Educated millionaire

While many around are banging their head on the wall of resolutions to get healthier, smarter and somewhat leaner, returning from Indonesia has opened my eyes even wider on facts I was unaware of before going. Do not worry, I will spare you all the events I witnessed there: some are too subjective to be shared, others would be better understood while there and then (how can one explain smells when not a poet, a scientist or a professional writer?). It is 2014 (well, in the Western world, at least), and it often means new things (beginnings, ideas, decisions, etc.). Having interacted with Westerners, travellers and others who have become locals there, I reconnected quite quickly, and abruptly, to the environment I had temporarily left behind.

Sure, it was a break from it all, yet I learned a lot there. B96 - Jayus - Wood pornNot from a book, or a classroom: rather from talking to cultural curators, spending time in museums, rice fields and around construction workers (I know), and long-term expats. No fantasy about the place (really, the island of Gods is not for everybody), yet the break was a good realisation on how much education eases any business relationship. And Bali is no different: as a tourist, almost everything is up for negotiation. Here go the skills I have developed and used in the corporate world, except this time, I am wearing flip-flops and carry millions (Indonesian Rupiahs) with me.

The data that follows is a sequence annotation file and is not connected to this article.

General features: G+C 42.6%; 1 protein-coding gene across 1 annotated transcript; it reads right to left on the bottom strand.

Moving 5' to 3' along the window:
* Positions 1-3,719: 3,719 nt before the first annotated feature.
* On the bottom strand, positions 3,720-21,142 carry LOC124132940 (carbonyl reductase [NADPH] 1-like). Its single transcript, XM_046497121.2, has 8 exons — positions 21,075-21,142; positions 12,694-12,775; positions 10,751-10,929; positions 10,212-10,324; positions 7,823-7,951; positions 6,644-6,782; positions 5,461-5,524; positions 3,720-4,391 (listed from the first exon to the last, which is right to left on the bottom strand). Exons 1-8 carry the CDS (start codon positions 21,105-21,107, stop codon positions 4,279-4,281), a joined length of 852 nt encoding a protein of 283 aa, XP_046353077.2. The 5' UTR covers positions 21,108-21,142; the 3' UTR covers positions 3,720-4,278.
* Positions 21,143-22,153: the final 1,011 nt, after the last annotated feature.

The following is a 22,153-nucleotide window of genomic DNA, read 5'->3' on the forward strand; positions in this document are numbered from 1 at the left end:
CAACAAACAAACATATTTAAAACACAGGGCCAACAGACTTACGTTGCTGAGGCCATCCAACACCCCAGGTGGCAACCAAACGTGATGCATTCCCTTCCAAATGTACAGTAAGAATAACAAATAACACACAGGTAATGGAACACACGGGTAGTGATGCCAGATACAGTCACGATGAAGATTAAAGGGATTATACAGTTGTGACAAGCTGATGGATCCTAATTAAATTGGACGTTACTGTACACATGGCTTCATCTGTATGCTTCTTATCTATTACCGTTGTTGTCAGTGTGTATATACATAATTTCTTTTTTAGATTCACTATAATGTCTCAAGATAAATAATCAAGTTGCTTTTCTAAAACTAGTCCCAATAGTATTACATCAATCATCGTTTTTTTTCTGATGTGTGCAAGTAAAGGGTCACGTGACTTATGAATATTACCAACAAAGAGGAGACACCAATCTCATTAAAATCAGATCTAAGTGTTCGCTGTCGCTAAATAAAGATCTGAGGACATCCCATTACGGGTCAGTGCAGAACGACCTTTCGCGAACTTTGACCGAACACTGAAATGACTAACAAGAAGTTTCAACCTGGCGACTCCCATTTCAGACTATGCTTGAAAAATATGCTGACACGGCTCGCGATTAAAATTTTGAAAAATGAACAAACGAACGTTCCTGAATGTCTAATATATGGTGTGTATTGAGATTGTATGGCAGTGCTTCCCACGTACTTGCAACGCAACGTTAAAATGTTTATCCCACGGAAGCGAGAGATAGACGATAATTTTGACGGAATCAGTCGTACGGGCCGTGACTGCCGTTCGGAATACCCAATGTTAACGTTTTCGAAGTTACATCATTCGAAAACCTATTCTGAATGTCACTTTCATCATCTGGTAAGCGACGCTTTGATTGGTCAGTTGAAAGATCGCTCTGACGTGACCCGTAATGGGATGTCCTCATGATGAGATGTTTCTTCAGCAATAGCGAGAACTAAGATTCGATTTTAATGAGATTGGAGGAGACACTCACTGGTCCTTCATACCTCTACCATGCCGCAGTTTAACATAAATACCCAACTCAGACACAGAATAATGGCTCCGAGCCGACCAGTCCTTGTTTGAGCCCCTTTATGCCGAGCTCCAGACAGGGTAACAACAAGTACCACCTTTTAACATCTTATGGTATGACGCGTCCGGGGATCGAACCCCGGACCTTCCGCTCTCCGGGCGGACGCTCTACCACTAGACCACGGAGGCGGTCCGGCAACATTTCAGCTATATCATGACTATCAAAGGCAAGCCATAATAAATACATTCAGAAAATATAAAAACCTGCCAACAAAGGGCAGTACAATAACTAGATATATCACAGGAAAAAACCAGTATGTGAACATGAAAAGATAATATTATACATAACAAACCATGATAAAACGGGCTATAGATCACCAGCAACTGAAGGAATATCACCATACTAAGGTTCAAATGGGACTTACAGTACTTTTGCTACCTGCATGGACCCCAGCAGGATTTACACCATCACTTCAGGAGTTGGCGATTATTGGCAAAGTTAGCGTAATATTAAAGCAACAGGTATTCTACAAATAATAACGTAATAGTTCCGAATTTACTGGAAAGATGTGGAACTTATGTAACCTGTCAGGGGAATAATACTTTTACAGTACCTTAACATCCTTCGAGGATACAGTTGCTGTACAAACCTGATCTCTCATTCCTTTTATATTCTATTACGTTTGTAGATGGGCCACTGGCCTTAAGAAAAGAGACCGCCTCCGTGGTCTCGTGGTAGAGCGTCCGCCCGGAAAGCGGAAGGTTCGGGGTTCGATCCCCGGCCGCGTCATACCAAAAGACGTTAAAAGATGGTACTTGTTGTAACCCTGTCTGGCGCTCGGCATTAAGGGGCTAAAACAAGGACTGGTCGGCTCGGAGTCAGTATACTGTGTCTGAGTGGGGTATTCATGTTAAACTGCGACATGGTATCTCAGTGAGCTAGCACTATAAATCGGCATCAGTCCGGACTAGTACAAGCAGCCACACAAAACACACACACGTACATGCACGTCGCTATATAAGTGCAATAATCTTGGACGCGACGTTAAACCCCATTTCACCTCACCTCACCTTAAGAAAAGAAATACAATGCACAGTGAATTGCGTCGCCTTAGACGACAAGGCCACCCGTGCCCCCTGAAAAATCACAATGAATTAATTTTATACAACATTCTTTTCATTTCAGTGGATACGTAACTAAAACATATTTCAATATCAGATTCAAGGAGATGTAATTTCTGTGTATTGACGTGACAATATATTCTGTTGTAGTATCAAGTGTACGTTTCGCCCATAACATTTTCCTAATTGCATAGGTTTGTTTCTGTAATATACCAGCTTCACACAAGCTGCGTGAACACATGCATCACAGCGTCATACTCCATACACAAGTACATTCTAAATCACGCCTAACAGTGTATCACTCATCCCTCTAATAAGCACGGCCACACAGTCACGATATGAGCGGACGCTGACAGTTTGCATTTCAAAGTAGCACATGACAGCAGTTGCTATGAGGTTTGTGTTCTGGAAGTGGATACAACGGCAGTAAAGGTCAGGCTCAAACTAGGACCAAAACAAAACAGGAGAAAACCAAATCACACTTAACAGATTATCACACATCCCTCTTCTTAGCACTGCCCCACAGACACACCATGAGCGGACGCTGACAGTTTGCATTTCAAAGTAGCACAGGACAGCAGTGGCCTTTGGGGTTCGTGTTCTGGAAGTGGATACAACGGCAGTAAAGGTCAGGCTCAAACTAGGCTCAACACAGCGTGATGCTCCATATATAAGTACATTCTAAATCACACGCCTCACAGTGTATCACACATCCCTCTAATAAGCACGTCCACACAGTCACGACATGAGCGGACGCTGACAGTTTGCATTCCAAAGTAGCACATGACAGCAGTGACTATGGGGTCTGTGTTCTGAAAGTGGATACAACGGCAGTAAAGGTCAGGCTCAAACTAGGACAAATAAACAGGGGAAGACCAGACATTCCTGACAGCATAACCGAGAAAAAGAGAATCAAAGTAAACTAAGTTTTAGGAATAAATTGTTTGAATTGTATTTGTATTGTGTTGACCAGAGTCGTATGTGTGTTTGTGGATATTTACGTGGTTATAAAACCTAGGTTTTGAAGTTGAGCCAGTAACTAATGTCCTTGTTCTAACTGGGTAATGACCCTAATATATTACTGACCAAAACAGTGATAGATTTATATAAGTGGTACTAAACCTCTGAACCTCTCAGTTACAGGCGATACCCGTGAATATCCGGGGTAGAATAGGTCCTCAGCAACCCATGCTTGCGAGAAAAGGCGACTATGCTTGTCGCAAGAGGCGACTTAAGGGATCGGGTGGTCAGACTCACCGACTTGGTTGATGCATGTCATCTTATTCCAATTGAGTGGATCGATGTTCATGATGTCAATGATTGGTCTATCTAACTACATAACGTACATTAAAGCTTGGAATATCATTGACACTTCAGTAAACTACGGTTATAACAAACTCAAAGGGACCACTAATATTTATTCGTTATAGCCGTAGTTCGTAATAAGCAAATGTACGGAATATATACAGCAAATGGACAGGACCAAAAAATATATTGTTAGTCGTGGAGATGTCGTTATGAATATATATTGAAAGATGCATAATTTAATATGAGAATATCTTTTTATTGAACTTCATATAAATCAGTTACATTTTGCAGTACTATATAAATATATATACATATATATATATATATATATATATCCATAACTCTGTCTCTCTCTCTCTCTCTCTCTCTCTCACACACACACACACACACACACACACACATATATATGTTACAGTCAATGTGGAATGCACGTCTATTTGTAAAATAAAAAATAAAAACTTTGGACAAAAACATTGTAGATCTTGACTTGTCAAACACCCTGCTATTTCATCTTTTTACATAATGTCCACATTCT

Learning about the Balinese social and business culture was an adjustment (and I only scratched the surface, obviously), fairly similar to the curve I go through with each client: how much do I not know / how much do they not know / how critical is the gap in doing business with them? I might be in the wrong on this, and I cannot recall having seen any literature on this: simply because most of the negotiations rely on the human connection, and, eventually, the relationship that one builds. This is not about computers or the university one went to and received an MBA from. It is about that fine line around awareness, the one for the other and the self.

Back to a so-called developed country, and I am hearing “I am not an IT person, so I prefer to print this document”. No judgement, just a little grind, and I offered to help, explain and show how we can avoid wasting paper (among other reasons). Still no interest expressed, and the will to shift and learn feels scary, apparently. So be it: I will adapt and tailor my services, no problem, and no joke (or maybe it is, like that Indonesian Jayus). Learning, constantly, inexorably and relentlessly exploring new sources and avenues to sense this world: this is another step.